Monday, August 31, 2015

The Freddy Factor

In 1989, my little brother, David, masqueraded as Freddy Krueger for Halloween.

Sure, he looks more like an escaped nursing home patient, but you can’t condemn a 7-year-old for failing to replicate Robert Englund’s onscreen attire. If you ignore the bat broach, grass-stained Reeboks and our dad’s hideous shirt, you’ll see that David included the three main elements of Freddy fashion: fedora, finger-knives and fucked-up face. 

Despite its faults, this slapdash costume is an impressive trick-or-treat feat. As a first-grader, David had never seen “A Nightmare on Elm Street.” Like half of the 3,000 other Freddys haunting the neighborhood that All Hallows Eve, he was prohibited from watching R-rated horror flicks.

However, by the late-80s, Freddy was a media juggernaut. Like Dracula, Frankenstein and the Wolfman before him, the child-slaying psychopath didn’t need the Silver Screen or VHS to get his message across ... he focused on merchandising.

Freddy peddled a shit-ton of masks, posters and action figures, had his charred face plastered on everything from gum to video games, cashed-in with his own 900-number, rapped with the Fresh Prince and will forever be known as the guy who introduced the world to Johnny Depp.

It was easy for young, impressionable kids to worship Freddy, even if they had never seen him slice, dice, cut, chop and julienne his way through a passel of sleepy teenagers.

Tight-lipped boogeymen like Jason Voorhees and Michael Meyers also slashed their way into popular culture, but they lack Mr. Krueger’s acerbic wit, resourcefulness and flair for homicide. Freddy spews one-liners like a demon-possessed Dorothy Parker. And because he exists in a dream world, he can murder people in all sorts of crazy ways. For a list of the Top 10 Kills, visit:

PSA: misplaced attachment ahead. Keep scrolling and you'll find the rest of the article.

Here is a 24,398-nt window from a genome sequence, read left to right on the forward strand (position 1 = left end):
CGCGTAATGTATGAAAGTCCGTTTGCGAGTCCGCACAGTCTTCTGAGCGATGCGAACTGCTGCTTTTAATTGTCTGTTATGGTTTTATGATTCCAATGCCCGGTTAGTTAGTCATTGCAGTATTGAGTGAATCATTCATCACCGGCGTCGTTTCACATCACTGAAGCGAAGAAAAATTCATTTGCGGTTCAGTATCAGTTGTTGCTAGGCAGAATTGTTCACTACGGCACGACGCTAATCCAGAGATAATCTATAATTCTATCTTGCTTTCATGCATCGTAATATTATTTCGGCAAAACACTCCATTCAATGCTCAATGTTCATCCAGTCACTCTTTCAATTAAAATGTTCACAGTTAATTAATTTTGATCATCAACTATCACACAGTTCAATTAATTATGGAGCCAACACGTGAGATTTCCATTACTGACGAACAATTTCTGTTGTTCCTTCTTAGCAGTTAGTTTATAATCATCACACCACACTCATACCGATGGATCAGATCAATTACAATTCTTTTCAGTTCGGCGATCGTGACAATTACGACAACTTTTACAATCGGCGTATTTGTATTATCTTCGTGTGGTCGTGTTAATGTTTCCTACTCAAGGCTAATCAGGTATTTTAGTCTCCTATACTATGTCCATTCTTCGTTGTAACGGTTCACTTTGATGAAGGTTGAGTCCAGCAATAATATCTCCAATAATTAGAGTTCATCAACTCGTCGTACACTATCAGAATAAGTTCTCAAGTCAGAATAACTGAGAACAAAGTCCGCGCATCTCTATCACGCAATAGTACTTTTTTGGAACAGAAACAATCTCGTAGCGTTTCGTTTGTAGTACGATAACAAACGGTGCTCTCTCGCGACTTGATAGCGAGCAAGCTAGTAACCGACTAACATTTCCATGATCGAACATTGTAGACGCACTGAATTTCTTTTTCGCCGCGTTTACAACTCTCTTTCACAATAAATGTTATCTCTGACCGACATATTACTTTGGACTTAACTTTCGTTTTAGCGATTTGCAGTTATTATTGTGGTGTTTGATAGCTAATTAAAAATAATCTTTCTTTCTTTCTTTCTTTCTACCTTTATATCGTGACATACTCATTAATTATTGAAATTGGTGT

His weapon of choice – a cutlery-adorned glove – took a lot of time and talent to make. Several of the “Nightmare” movies reference the creation of this evil accessory, proving that Freddy is the Martha Stewart of monsters.

All Jason does is pair a machete with hockey equipment, while his mute pal, Michael, puts in slightly more effort by stealing a kitchen knife and spray-painting a William Shatner mask. God forbid Hollywood executives decide to combine “Friday the 13th” and “Halloween” into a “Jason vs. Michael” movie. There will be absolutely no dialogue, unless you count Jamie Lee Curtis’s screams and the orgasms of a few camp counselors.

“Freddy vs. Jason,” released in 2003, is a decent horror flick, but I don’t understand all of the “re-imaginings” that have emerged over the past few years. Producers such as Michael Bay claim that these bastardized versions introduce a new generation to campy classics.

That’s what Netflix is for, asshole!

Besides, kids already know Freddy. A few Kruegers showed up at my doorstep last Halloween … and I live on a steep, dead-end road with no streetlights. This year I’m sure there will be more glove-wearing dream masters rubbing elbows with all the little Elsas and Minions. Sarah might be one of them.

If you paid $10 to watch Jackie Earle Haley desecrate the role Robert Englund made famous I just have one thing to say to you:

Talk to the hand!

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